Conversation between State News leadership — old and new
Editor-in-Chief Rachel Fradette has experienced a full academic year of managing the newsroom at The State News. She sat down for a conversation with Claire Moore — the incoming Editor-in-Chief for the summer — on what she has learned in the leadership role and what advice she has to offer.
Next week, I’ll be taking over as Editor-in-Chief. Your first day on the job as Editor-in-Chief, what was it like?
I think I was feeling the weight of the expectations. I had seen a lot of different Editor-in-Chiefs do the job. In my time here, I’ve seen three, and then I’ve known a lot of other people who had done it as well, just through networking and other things, but … I knew how much it mattered and I knew that my time had officially started that day. I think that’s what really made me think about it — that it was now my time to make decisions and to lead the newsroom and help grow this place that I’ve been a part of since I was a freshman.
What are the most useful things you learned in your first few weeks on the job?
Omar Sofradzija, who is our editorial adviser, told me during my first week that no matter what — day, night, high pressure, low pressure — your staff, the people you lead, are always watching. What I really noticed in those first few weeks is that people were watching. I had to be sure to keep myself in check and to keep my shoulders back and to lead in a way that I can inspire them and I can show them what they can do.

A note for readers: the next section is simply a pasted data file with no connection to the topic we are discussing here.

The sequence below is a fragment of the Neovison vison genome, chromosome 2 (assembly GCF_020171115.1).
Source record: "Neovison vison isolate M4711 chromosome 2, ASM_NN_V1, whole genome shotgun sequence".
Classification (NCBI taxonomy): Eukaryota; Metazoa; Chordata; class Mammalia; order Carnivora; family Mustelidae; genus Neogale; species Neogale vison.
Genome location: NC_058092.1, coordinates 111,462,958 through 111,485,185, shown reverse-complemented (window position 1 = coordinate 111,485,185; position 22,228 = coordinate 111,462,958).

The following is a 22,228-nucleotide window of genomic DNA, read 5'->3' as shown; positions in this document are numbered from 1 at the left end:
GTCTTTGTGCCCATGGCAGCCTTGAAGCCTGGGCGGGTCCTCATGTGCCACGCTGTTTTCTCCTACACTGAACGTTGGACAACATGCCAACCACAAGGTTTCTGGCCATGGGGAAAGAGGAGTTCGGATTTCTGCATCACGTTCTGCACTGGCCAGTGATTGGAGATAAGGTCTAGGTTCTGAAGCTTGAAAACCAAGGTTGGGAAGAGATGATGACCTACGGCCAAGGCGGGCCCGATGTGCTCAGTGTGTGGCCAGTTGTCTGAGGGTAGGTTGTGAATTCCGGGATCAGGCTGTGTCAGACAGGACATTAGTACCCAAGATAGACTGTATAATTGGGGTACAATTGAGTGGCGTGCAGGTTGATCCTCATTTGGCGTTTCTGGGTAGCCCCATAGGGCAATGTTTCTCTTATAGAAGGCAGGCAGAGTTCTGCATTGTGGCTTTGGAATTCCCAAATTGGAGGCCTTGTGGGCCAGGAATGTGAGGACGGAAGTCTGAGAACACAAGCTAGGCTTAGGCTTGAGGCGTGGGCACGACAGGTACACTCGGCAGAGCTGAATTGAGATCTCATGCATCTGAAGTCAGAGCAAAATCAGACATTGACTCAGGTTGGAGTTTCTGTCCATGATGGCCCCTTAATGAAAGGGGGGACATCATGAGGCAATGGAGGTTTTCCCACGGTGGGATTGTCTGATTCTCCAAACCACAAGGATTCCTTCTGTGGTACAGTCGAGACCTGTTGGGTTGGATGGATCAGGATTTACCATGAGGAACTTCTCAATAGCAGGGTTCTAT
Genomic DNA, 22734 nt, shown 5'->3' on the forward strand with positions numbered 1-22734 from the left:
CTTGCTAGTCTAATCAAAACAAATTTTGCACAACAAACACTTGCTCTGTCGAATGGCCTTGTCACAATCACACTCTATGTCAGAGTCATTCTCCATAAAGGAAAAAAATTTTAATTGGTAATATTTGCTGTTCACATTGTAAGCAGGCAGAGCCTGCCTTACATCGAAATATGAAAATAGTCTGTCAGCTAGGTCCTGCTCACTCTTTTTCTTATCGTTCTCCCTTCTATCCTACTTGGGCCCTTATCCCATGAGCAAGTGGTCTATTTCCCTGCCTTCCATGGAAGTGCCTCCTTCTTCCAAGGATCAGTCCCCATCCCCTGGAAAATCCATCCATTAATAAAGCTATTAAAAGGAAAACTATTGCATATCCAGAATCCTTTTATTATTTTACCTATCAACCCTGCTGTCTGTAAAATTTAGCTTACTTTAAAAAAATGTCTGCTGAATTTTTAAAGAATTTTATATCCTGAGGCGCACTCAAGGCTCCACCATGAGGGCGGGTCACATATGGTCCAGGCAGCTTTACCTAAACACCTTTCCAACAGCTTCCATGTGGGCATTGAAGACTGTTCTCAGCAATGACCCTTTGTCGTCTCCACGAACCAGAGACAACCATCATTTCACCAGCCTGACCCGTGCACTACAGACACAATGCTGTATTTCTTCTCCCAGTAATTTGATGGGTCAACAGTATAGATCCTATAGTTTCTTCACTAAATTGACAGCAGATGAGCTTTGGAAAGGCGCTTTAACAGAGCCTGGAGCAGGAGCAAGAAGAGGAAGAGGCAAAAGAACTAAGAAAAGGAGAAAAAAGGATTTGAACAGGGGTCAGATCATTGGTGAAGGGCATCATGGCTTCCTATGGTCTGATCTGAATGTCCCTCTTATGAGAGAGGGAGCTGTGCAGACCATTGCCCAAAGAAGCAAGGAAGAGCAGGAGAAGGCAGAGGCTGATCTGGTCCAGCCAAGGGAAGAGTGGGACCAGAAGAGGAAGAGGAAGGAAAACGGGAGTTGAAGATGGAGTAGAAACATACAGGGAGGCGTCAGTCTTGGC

What’s it like designing a paper? Like, pitching stories, editing them and then designing the paper.
It’s a process that I think all of the editors are learning so much from doing it, because you feel this sense of dedication and pride to your print product, because you want your audience to pick it up. It’s also our face. It’s The State News. But when you look at the paper, that’s also a representation of the voice of the campus. That’s something that I really focused on this year — the importance of a cover.
What was the craziest breaking news moment that you had this year?
That’s very easy. Jan. 24, 2018, was the most wild day of my life … It was the last day of Nassar’s Ingham County Court sentencing. Like six hours later, after Trustee (Dianne) Byrum called for Lou Anna K. Simon to resign, I was working on a story with Madison O’Connor, who’s the campus editor. We had a source that was willing to go on record and tell us that Simon and the Board of Trustees were making a plan for the end of the week to have her step down. We were the first news organization to break it.
What advice do you have for me?
Rome was definitely not built in a day. It’s a very, very tough job. You start at the beginning and you don’t know anything, and you try your best and you work your way up. By the end, when you’re finally starting to figure out how to do it all, you’re done. You really have to enjoy the ride. You have to make decisions, and they won’t all be right. You have to apologize if you make a mistake. You have to own your mistakes and learn from them once you’ve made them … I think what’s most important is that you have to build a staff that will rally around you when it is convenient, and especially when it is not.
What was your favorite story this year?
I don’t think I could pick a favorite story because I think that we produced tremendous work … It would be too difficult. There are stories that I could pick out that I thought were incredible and really well-reported.